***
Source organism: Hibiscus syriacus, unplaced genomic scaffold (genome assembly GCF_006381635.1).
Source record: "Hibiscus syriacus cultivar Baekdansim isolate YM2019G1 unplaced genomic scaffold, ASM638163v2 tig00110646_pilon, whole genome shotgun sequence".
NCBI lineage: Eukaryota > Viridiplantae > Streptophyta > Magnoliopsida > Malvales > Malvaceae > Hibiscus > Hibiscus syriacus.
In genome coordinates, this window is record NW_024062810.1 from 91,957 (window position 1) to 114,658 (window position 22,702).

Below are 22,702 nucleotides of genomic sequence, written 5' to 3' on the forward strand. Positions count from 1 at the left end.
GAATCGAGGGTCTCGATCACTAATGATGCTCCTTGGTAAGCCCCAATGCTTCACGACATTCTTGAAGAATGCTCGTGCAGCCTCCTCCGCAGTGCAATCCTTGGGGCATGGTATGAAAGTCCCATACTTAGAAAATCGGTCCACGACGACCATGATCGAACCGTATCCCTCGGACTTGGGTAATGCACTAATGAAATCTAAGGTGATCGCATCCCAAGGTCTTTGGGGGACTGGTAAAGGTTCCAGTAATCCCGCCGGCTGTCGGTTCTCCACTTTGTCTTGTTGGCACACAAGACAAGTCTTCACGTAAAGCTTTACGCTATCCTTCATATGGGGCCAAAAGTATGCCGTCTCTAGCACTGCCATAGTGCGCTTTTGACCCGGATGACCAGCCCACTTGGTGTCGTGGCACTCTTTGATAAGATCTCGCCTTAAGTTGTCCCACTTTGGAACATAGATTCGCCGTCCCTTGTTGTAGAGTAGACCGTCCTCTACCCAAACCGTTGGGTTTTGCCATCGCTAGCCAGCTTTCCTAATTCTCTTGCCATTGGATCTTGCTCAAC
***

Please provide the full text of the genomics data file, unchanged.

Source organism: Hibiscus syriacus, unplaced genomic scaffold (genome assembly GCF_006381635.1).
Source record: "Hibiscus syriacus cultivar Baekdansim isolate YM2019G1 unplaced genomic scaffold, ASM638163v2 tig00110646_pilon, whole genome shotgun sequence".
NCBI lineage: Eukaryota > Viridiplantae > Streptophyta > Magnoliopsida > Malvales > Malvaceae > Hibiscus > Hibiscus syriacus.
In genome coordinates, this window is record NW_024062810.1 from 91,957 (window position 1) to 114,658 (window position 22,702).

Below are 22,702 nucleotides of genomic sequence, written 5' to 3' on the forward strand. Positions count from 1 at the left end.
GAATCGAGGGTCTCGATCACTAATGATGCTCCTTGGTAAGCCCCAATGCTTCACGACATTCTTGAAGAATGCTCGTGCAGCCTCCTCCGCAGTGCAATCCTTGGGGCATGGTATGAAAGTCCCATACTTAGAAAATCGGTCCACGACGACCATGATCGAACCGTATCCCTCGGACTTGGGTAATGCACTAATGAAATCTAAGGTGATCGCATCCCAAGGTCTTTGGGGGACTGGTAAAGGTTCCAGTAATCCCGCCGGCTGTCGGTTCTCCACTTTGTCTTGTTGGCACACAAGACAAGTCTTCACGTAAAGCTTTACGCTATCCTTCATATGGGGCCAAAAGTATGCCGTCTCTAGCACTGCCATAGTGCGCTTTTGACCCGGATGACCAGCCCACTTGGTGTCGTGGCACTCTTTGATAAGATCTCGCCTTAAGTTGTCCCACTTTGGAACATAGATTCGCCGTCCCTTGTTGTAGAGTAGACCGTCCTCTACCCAAACCGTTGGGTTTTGCCATCGCTAGCCAGCTTTCCTAATTCTCTTGCCATTGGATCTTGCTCAAC